J. Van Rensselaer-Van Epps said...


I’m a new reader to your blog (it’s actually quite sad that less than two years ago, I didn’t know what a blog was). I’ve read your blog on genealogy, and perused the vast majority of your other preppy topics. In 2008, I delved into the world of genealogy with the purpose of finding out more about my ancestors’ (both paternal and maternal). I’m originally from Albany, New York, the epicenter of my father’s Dutch patrician family, but what I knew very little about, was my mother’s family. She was born and raised in Connecticut of old puritan (Mayflower) stock. The discoveries that have been uncovered have been nothing short of fascinating.

I have a word of encouragement for all budding genealogists. The discoveries far outweigh the stumbling blocks you’re bound to encounter, so plough through, you owe it to yourself, because it’s your story! If you have New England ancestry you’re bound to encounter names such as: Corliss, Champlin, Uriah and Deliverance. Every new unveiling makes the next so much more tantalizing.

A big thank you, Muffy. Your blog is delicious.


Anonymous said...

This post exemplifies one of the many reasons that I, as a newcomer, have learned to appreciate New England -- I have distant ancestors who came to Massachusetts Bay Colony sometime before 1690. One of them is supposed to have been an associate of Gov. Winthrop, too.

-- Elizabeth V.

Anonymous said...

This is an interesting post. Because of your site, Muffy, I did a little search on my ancestry. I was very surprised to learn that one of my ancestors came to Connecticut from England sometime between 1630 and 1637 (there are differing dates). He later became an apparently important figure in one of the towns governing bodies. That was fun to find out. I had spent several years working in the New Haven city government a while back, so I guess it's in the genes.

Being a Conn. Yankee, I think of New England as more than just picturesque towns with their greens and church buildings. There also is a certain attitude or ideology that is reflected in the writings of Emerson, Thoreau, Melville, the Alcotts and others that helped shape this country and permeates New England to this day. I've never felt this in any other part of the country.


krispy1138 said...

My 9th GG came over with the Winthrop Fleet so perhaps our 9th GG's knew each other!


Joyce N said...

I want to wish you Muffy, your family, and all readers of your wonderful blog, a happy and safe Memorial Day Holiday!

Anonymous said...

Mayflower Society only counts male ancestors. No wonder I didn't pass my enthusiasm for it along to my son.

Cranky Yankee said...

To 'Anonymous 11:51 PM': You're partly right. Until recently, the Mayflower Society limited membership to descent from any of the 41 male signers of the Compact. About 3-4 years ago, they expanded that to include many of the wives and daughters. The number of qualifying ancestors is now 51:


Check with the General Society historian in Plymouth or with your State Society historian.

Most state societies also offer the option of a separate and very inexpensive 'Junior Membership' up to the age of 18 which uses a qualifying family member's approved General and State Society lineage. This is a good way to get kids interested in their Mayflower ancestry.

I had five ancestors on the Mayflower, including Mary Allerton who died in 1699 at age 83. She was the last surviving passenger.

Anonymous said...

Cranky Yankee,

Thanks for the info. I'm glad they've mended their ways.
We are all life members, and have three ancestors.

Rachel said...

I've been our family historian for over 30 years and truly love doing it. Each ancestor is as real to me as anyone living today, their stories bring history to life. No matter what trials I am going through I know I will survive just as my ancestors did. During the Civil War my TN family were Unionist in a southern state, my blind grandmother was taken from her home in the middle of winter while her home was burned by the rebels. She lived with her small children in a cave that winter. After hearing that losing electricity for a week isn't such a big deal to me. Her name will never be in the history books , she'll never be famous but to me she is a hero and is as worthy as anyone you'll find anywhere.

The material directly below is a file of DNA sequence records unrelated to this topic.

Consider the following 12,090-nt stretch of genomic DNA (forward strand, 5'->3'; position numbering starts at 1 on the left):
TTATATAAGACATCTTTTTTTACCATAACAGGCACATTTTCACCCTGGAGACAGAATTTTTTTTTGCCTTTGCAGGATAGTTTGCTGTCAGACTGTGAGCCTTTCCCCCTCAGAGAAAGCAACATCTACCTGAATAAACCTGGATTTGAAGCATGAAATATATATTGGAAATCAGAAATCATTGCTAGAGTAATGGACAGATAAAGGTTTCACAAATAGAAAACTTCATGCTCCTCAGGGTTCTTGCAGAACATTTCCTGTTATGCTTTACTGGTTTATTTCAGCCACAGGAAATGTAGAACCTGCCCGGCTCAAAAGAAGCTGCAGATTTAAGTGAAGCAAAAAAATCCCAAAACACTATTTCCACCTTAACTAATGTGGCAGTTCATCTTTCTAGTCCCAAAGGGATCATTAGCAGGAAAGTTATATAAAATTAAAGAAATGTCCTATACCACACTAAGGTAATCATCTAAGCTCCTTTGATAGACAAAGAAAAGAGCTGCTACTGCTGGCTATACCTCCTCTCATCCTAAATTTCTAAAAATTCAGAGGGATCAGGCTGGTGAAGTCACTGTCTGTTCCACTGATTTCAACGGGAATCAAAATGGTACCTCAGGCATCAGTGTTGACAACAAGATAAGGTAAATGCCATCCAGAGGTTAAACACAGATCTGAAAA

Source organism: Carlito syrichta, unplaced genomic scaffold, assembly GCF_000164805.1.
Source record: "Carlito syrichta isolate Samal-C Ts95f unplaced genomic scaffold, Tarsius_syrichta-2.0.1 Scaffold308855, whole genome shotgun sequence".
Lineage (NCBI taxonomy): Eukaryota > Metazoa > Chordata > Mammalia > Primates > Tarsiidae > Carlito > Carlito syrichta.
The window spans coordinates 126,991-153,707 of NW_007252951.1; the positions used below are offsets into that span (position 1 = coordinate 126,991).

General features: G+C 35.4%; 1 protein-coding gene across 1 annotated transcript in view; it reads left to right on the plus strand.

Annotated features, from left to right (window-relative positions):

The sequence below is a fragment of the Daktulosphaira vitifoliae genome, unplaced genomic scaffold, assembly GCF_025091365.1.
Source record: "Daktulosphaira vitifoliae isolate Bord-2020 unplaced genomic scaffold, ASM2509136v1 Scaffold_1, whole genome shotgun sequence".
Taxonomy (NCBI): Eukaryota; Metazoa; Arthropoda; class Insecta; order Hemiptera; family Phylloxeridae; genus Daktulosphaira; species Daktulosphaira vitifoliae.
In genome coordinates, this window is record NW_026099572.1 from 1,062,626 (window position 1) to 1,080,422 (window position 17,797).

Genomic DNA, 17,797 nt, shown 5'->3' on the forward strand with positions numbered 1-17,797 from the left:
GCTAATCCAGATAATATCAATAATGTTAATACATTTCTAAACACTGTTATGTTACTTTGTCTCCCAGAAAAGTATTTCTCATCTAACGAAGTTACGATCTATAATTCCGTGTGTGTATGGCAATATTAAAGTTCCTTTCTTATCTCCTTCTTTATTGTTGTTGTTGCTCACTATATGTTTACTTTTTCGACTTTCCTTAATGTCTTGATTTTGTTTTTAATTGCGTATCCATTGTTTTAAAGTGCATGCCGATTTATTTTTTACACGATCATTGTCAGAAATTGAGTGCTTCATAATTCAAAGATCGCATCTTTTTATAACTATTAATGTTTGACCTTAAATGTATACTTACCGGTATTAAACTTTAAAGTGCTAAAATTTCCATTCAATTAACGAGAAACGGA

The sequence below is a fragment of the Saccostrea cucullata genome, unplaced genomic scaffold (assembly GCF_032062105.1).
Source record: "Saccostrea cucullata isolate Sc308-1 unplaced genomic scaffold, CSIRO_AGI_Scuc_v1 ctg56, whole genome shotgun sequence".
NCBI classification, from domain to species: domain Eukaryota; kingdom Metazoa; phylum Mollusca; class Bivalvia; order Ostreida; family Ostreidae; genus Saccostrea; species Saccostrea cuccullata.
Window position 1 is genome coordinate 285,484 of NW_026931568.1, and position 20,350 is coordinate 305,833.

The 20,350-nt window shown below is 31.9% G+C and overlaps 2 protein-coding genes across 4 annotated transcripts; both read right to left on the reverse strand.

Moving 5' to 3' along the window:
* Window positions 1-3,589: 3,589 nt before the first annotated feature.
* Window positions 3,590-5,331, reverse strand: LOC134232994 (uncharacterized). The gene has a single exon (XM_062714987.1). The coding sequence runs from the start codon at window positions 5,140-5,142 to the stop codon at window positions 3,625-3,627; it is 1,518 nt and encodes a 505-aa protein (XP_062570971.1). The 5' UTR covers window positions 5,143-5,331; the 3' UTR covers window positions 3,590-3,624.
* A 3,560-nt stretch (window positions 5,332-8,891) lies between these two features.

Marie said...

Family history is often better than a novel. My husband had an accused Mass. witch in his family and reading about why she was accused is fascinating. I have many of the original settlers of Milford and Branford CT in my line. They all packed up and founded Newark NJ. I admire their fortitude but not their often narrow minded views-but hey we can't pick our relatives.

Vaiden said...

I can't remember how far back, but my direct ancestor was Isaac Stearns, on the Arbella with Winthrop. I'm lucky in my genealogical research as there is a two volume set of the "Genealogy and memoirs of Isaac Stearns and his descendents" that goes through 1901, and a distant cousin picked up from there. What do people think about these lineage societies? Do you get anything out of them other than a certificate?

Wayne Silverman said...

I have no relation myself to anyone in America before 1908 when my grandparents, bless their insight, left Germany and Russia and came to America. Exploring my genealogy I am awed by the courage they possessed. To leave country, family, and familiarity behind and arrive here penniless to take up the yoke in a new land and from such humble beginnings create a family.
When researching my wife's family (who's roots in this country date back to the mid-1600's)I am likewise awestruck when reading about their atlantic crossings (in those days it was not an easy journey) and the fortitude they all must have possessed to embark on such a perilous undertaking.
To each and all of them we should raise a glass now and then and thank our lucky stars they were made of such stern stuff!

scotmiss said...

We were able to trace my Father's side back to 1632, in MA, then to PA; eventually ending up near Ann Arbor in the 1830's. We have recorded deaths on my Mother's side in KY as 'scalped by Indians' . I cannot imagine getting on a boat (probably for the first time on one) in Britain sailing off to the new world. Even as a pioneer, if I were in charge, the furthest western point of the US would have probably been Springfield MA . Interesting reading! scotmiss

genealogy in ireland said...

Nice and useful blog.I am very impressed from your blog.I will share your blog with my friends .Thanks for sharing and keep it up.